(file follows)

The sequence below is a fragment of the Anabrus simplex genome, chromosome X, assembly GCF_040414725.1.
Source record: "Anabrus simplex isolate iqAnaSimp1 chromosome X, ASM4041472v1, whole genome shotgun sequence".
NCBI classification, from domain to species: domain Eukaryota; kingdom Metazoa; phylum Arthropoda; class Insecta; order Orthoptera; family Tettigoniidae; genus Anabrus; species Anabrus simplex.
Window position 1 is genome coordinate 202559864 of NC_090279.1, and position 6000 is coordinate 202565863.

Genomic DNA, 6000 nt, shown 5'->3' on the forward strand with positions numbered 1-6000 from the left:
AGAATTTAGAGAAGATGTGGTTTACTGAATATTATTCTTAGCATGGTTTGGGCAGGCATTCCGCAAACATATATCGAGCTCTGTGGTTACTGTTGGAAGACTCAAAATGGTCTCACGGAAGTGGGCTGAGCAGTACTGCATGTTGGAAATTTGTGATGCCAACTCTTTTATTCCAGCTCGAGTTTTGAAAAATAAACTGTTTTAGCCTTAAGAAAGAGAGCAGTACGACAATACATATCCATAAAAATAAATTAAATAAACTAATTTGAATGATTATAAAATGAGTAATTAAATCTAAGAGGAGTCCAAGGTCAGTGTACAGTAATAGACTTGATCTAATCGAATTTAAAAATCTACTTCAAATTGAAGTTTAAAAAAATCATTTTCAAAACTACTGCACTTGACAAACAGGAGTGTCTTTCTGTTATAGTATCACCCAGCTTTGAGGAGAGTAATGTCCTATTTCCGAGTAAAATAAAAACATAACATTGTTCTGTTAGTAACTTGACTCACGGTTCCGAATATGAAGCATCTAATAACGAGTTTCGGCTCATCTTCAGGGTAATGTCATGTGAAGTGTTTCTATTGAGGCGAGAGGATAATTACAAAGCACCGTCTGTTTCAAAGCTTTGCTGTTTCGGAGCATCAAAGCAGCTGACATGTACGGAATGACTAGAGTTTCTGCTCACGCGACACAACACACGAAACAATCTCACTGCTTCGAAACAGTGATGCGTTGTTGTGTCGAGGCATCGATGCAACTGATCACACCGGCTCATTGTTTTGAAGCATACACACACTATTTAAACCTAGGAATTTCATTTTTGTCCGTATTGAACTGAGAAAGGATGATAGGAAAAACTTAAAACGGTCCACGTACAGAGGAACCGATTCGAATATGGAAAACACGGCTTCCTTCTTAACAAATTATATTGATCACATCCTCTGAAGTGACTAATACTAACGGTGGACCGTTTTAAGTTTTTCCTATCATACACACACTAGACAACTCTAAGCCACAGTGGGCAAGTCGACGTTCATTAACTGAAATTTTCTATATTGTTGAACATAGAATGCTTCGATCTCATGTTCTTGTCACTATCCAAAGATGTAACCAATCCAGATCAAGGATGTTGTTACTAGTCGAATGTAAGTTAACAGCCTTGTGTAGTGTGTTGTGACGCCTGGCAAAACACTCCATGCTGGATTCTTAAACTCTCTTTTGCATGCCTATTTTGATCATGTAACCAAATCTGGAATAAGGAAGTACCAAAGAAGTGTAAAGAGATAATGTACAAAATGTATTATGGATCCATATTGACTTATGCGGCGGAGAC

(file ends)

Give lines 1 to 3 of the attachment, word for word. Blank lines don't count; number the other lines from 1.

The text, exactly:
The sequence below is a fragment of the Anabrus simplex genome, chromosome X, assembly GCF_040414725.1.
Source record: "Anabrus simplex isolate iqAnaSimp1 chromosome X, ASM4041472v1, whole genome shotgun sequence".
NCBI classification, from domain to species: domain Eukaryota; kingdom Metazoa; phylum Arthropoda; class Insecta; order Orthoptera; family Tettigoniidae; genus Anabrus; species Anabrus simplex.